by Sunny Hunt

Customer Relationship Lessons and The Lego Movie
Photo courtesy of Warner Bros. Pictures

This weekend, I (reluctantly) went to see The Lego Movie. “Ugh, not another lame kid’s movie, maybe I’ll get a 90 minute nap “ I thought but I walked out of the movie honestly and truly surprised. I also mentally scheduled a trip to the Lego store to stock up on mini figures.

I digress. This isn’t a movie review, lemme get to it.

We’ve all been in situations where the day to day “Business” gets in the way of understanding what our customers truly want and find ourselves missing opportunities to make solid connections with our customers. There are meetings to attend, budgets to manage, internal politics to navigate and it’s easy to let customers and their needs fall to the way-side. The Lego Movie served up some valuable reminders about focusing on your customers first.

Warning: movie spoilers ahead (but your kids or folks on Facebook or Twitter probably already spoiled them for you so I don’t feel quite as guilty).

1. The “Kragle” will stop you in your tracks
Your company’s relic or Holy Grail prevents you from focusing on the most important part of your company, your customers. The way your customers interacted with your company today is probably not the same way they connected with you three months ago. Customer purchasing behavior changes and evolves faster than seasonal fashion trends. Let go of the fear of getting stuck. Grab some nail polish remover, remove the superglue and release the old ways so you’re free to move forward.

2. Spend some time in Cloud Cuckoo Land
Ask yourself, “Why Not?” and invest the energy to dig in and explore a creative idea. You can help you create something your customers will think is awesome and unexpected. Once you know who your most valuable customers are, experiment, test and create a new and profound way to add greater value to your customers lives.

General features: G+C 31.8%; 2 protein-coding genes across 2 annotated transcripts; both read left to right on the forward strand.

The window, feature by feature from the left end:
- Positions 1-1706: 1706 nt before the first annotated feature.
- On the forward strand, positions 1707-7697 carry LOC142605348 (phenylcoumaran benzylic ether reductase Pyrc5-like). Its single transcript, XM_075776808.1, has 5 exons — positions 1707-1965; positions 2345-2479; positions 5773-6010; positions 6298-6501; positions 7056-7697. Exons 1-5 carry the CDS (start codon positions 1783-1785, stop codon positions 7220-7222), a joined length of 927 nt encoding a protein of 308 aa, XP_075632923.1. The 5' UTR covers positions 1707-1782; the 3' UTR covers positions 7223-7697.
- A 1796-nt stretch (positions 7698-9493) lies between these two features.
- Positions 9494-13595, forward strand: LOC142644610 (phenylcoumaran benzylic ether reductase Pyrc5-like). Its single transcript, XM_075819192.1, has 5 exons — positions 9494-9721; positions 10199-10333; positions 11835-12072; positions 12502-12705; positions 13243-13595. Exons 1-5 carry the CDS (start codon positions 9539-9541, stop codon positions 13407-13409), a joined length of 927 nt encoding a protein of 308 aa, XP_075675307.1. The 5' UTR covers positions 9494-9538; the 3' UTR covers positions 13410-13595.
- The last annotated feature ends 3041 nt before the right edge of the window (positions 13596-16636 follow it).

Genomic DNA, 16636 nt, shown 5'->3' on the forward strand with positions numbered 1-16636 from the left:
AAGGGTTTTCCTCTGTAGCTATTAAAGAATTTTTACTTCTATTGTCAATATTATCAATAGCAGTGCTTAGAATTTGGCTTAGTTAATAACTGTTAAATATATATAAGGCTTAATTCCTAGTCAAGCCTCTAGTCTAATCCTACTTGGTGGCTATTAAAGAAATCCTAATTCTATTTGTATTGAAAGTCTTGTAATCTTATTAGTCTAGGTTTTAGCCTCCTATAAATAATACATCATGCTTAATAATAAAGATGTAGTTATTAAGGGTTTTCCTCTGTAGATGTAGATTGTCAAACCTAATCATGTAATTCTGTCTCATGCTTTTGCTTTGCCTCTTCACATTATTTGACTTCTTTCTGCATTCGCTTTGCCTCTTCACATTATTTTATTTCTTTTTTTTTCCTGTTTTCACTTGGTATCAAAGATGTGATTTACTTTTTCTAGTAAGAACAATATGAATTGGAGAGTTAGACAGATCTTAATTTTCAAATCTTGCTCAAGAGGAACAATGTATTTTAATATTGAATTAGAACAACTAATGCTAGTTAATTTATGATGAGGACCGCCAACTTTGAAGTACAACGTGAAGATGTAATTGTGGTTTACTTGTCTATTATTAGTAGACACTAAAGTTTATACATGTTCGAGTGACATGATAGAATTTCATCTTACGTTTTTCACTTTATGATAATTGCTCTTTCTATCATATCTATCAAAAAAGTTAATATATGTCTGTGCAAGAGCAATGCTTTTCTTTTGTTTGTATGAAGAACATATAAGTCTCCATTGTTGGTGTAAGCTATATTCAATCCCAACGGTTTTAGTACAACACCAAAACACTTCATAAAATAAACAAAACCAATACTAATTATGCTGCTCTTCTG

3. Singing “Everything is Awesome” won’t make things better
Blindly following “best practices” will surely lead you astray. Convincing yourself, your team and your company that following instructions to the letter is an exercise in missed opportunities. Focus on what your customers want, need and expect from your company. If you don’t know, ask them! Nothing is “Awesome” until your customers tell you and show you with their wallets, that it’s so.

(sorry about the earworm, the song’s stuck in my head, too)

4. Stuck with a Piece of Resistance
That object that’s stuck to your back, the thing that’s stopping you from getting things done? It’s time to offload that sucker so you can focus on what’s most important. You’re better off spending your time getting smart about what your customers think is great about your company, what they want to see from you in the future and why they’re talking about you (or not talking about you). Take a moment, ask why this thing is weighing you down and figure out a way to dislodge it.

5. Your “worst” ideas (double decker couch) could save the day
If you tell yourself, “That idea is just the worst,” but you know who your most valuable customers are and what motivates them, stick by your idea. Don’t discount your qualified ideas until you’ve run rounds of tests and tweaks with your customers. They’ll validate your ideas with their feedback and purchases.

6. The prophecy of “The Special”